The Revenue Fields

3 minute read
Kevin Doyle/Phnom Penh

Two days after Vietnamese troops drove Pol Pot from power in 1979, a Cambodian farmer named Neang Say returned to his home village of Choeung Ek on the outskirts of Phnom Penh. He came upon a tree with blood, brain matter and hair embedded in the bark. Nearby he found an open pit filled with corpsesone of the 129 mass graves dug by the Khmer Rouge for the estimated 17,000 people they executed at the secluded spot. Neang Say was one of the first people to bring Choeung Ek’s horrors to the attention of the invading Vietnamese and the outside world. In the 26 years since then, thousands of foreign tourists have journeyed to see the famous killing fields.

Last week, after almost 20 years as the general manager of the Choeung Ek genocide memorial, Neang Say revealed to the Cambodian media a second secret about the mass gravesa plan to privatize them, turning over their management to a Japanese company so they can be transformed into a revenue-generating tourist attraction. According to a contract signed on March 18, the new operator, JC Royal Co., is expected to “increase revenue for the state and develop and renovate the beauty of Choeung Ek killing fields.” JC Royal is to pay the municipality of Phnom Penh $15,000 a year. In return, it will be allowed to jack up entrance fees, charging foreign visitors up to $3 instead of the current 50 cents.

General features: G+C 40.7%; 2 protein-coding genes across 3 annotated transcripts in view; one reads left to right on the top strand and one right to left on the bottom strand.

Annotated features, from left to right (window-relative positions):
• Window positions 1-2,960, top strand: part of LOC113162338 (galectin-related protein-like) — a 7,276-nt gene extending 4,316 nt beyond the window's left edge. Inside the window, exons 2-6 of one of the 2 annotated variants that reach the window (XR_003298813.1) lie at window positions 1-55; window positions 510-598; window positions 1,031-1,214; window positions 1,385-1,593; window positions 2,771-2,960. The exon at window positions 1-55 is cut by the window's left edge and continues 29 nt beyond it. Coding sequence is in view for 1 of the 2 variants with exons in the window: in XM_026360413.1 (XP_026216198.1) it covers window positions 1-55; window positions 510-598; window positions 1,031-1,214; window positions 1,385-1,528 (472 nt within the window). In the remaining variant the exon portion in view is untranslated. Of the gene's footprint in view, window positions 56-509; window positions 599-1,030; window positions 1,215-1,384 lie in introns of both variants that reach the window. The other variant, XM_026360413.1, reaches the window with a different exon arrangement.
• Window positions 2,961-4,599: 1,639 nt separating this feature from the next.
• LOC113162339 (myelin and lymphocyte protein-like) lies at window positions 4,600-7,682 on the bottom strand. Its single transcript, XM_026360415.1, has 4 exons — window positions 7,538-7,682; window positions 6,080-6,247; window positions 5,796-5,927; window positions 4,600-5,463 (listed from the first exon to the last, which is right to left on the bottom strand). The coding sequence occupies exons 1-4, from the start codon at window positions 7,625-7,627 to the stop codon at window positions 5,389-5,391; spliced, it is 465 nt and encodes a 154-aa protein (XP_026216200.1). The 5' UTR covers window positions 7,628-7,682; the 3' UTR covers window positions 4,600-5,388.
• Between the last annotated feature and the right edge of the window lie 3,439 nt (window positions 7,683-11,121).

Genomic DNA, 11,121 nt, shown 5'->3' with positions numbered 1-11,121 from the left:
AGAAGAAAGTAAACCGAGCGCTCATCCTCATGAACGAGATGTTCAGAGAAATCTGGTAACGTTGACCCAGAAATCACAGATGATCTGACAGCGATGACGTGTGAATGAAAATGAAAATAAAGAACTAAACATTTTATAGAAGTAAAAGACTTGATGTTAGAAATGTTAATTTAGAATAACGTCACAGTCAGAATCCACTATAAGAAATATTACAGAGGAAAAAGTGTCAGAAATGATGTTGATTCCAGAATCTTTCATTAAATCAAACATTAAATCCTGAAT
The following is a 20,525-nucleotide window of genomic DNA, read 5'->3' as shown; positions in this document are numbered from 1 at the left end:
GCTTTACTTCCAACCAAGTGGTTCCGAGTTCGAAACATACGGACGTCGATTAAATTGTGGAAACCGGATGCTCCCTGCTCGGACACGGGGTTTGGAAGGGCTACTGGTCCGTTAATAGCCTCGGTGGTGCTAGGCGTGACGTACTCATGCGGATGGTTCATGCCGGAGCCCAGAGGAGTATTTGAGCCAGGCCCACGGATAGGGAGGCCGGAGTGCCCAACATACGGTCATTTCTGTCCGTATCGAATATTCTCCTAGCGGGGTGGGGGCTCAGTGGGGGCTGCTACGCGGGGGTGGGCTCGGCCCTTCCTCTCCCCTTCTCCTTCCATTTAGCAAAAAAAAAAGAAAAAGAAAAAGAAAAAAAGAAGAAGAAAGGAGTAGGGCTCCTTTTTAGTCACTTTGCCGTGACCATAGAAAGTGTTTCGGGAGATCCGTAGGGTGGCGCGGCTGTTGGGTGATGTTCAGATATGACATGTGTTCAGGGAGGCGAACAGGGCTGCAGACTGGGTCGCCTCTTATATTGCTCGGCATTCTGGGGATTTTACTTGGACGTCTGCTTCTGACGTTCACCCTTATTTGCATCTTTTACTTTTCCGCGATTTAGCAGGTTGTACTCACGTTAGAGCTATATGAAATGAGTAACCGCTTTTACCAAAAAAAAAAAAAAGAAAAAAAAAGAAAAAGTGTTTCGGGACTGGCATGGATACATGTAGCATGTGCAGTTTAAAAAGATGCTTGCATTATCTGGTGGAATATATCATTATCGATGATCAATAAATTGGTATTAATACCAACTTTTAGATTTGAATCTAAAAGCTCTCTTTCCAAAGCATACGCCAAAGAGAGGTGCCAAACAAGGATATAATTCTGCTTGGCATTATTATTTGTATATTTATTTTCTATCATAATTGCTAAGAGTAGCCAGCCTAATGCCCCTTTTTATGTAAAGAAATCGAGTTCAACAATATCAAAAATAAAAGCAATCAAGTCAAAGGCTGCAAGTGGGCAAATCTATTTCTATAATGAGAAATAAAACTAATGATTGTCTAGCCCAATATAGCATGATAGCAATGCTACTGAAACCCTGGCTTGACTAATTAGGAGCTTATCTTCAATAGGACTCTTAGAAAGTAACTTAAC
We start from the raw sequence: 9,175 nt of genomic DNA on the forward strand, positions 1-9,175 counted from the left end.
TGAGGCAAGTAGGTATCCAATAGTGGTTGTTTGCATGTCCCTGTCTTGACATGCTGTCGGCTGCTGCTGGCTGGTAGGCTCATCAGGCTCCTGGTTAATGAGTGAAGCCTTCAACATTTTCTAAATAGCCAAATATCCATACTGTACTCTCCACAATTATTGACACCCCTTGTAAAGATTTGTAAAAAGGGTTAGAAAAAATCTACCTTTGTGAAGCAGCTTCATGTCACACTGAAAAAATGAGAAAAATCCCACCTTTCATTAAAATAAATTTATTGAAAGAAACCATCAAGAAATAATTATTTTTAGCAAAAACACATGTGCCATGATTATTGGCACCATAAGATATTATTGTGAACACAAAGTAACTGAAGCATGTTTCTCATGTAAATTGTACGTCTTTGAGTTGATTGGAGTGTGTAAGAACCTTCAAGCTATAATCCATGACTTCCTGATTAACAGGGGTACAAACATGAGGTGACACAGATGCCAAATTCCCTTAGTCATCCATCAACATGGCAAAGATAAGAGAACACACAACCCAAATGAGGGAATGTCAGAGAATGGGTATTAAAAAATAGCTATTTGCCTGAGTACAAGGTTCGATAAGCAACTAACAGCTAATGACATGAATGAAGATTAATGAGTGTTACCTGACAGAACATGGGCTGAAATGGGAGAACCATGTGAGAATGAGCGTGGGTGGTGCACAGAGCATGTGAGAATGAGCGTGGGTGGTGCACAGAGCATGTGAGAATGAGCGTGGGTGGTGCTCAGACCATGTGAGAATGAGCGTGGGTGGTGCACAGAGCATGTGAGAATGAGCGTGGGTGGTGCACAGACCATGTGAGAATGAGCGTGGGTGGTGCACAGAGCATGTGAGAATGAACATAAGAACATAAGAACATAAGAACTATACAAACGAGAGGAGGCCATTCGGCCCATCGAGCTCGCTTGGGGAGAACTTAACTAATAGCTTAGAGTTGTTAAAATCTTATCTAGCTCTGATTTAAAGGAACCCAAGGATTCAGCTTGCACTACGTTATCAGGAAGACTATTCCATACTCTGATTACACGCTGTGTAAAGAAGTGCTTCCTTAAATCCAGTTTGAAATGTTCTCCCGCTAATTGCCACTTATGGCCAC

The 30-year deal, which came into effect on April 1, was kept secret until Neang Say, 42, blew the whistle. Sitting in his small office next to the killing fields’ souvenir shop, he says: “I want the world to know that Cambodia has become a place where they use the bones of the dead to make business.”

The government reacted defensively to news reports about the contract. On Thursday, the country’s powerful Council of Ministers released a statement that Chea Vandeth, Cabinet Chief for Prime Minister Hun Sen, was the chairman of JC Royal, and that he would donate any profit from the killing fields to the Sun Fund, a philanthropic organization established by the Prime Minister in 2002. But critics of the deal have not been appeased. Youk Chhang, director of a Khmer Rouge archive called the Documentation Centre of Cambodia, wrote a letter to Prime Minister Hun Sen last week seeking his intervention. “Any contract contains benefits, and we should not benefit from the souls of those who have died,” says Youk Chhang. “Genocide should not be commercialized. It is already bad enough to have lived through genocide.”

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